When people declutter their homes, they are often told that keeping new clutter from entering the home is key to keeping things tidy. It’s the same as reducing waste. If you can change processes to reduce how much waste enters your facility, it will be much easier to implement green policies.

For example, talk to management about implementing just-in-time ordering for inventory, which will help reduce inventory waste and packaging. It will also streamline purchasing and help reduce overspending. You might also advocate for a paper-free facility, which reduces inefficiency and lessens the facility’s negative impact on the environment.

Reusing Materials

There are probably dozens of opportunities to reuse materials, whether it’s using boxes more than once; repairing machines, fixtures, and furniture rather than replacing them; or stocking reusable coffee mugs instead of paper cups in the break room.

Depending on the facility, there may be ways to reuse scrap metal, leftover parts, or even components from products that fail quality control. Talk to the workers and managers in your facility and be creative in how you repurpose materials around the building.


Many people are familiar with recycling programs for cardboard and paper, but as a facilities manager, you can think well beyond the box and create processes for recycling metals, plastics, and a variety of other materials. 

As you think through recycling processes, make sure you keep company privacy in mind. You’ll need a solid secure document destruction process, which can end with recycling the paper. Secure document destruction helps prevent information and identity theft, prevents data leaks, and protects the business.

It’s a good idea to appoint a person to manage the recycling process. The recycling manager should look into regional and local recycling options for your waste volume, and get ideas from workers in the facility.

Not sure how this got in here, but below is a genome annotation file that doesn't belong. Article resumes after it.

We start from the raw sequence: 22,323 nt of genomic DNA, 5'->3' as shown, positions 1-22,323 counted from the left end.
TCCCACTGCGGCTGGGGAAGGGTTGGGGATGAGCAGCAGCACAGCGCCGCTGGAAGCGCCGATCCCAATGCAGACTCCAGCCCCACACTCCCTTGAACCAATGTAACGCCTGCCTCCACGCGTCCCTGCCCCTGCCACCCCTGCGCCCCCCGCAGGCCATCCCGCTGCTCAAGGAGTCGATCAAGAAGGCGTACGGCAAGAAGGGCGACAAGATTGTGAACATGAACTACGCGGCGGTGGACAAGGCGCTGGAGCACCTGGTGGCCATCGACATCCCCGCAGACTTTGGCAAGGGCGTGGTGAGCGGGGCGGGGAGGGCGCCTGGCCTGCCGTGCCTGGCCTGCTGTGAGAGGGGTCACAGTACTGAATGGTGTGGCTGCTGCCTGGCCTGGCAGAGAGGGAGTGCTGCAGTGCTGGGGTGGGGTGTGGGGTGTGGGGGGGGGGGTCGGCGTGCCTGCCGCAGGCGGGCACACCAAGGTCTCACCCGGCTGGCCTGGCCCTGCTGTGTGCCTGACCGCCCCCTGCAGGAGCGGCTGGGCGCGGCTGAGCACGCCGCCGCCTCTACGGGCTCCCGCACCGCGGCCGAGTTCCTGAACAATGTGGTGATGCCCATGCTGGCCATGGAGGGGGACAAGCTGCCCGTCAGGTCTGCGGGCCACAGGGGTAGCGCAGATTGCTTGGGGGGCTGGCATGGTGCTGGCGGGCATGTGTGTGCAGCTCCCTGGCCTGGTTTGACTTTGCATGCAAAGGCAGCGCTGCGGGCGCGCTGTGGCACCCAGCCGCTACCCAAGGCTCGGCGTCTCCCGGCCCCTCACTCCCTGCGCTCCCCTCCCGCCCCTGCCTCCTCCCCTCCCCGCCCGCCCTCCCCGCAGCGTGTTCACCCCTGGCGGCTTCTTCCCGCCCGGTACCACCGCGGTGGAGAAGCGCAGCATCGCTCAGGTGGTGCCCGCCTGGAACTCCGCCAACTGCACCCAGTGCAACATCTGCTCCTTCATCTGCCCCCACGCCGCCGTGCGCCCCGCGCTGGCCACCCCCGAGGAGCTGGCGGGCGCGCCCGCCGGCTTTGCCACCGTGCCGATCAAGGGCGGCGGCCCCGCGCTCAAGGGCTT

Once you’ve chosen suppliers, kick off your program with employee education and make it fun with challenges, team competitions, and more.

When recycling is a team effort, it’s far more likely to be successful!

Sustainable Waste Reduction Benefits Everyone

When your facility implements sustainable waste management, your organization will become more efficient and save both time and money. At the same time, the company will be reducing its carbon footprint and cultivating eco-friendly activities.

Many investors specifically buy stocks from companies that invest in green business practices, so improving your facility’s impact on the environment can also boost stock prices and even attract environmentally conscious customers.

Embracing sustainability shows a commitment to the planet’s future and positions the company for long-term success in an increasingly eco-aware marketplace.

Miles Oliver is an independent writer with a background in business and a passion for tech, news, and simply helping people live happy and fulfilled lives. He has lived and traveled all over the United States and continues to expand his awareness and experiences. When he is not writing, he is most likely mountain biking or kicking back with a cup of tea.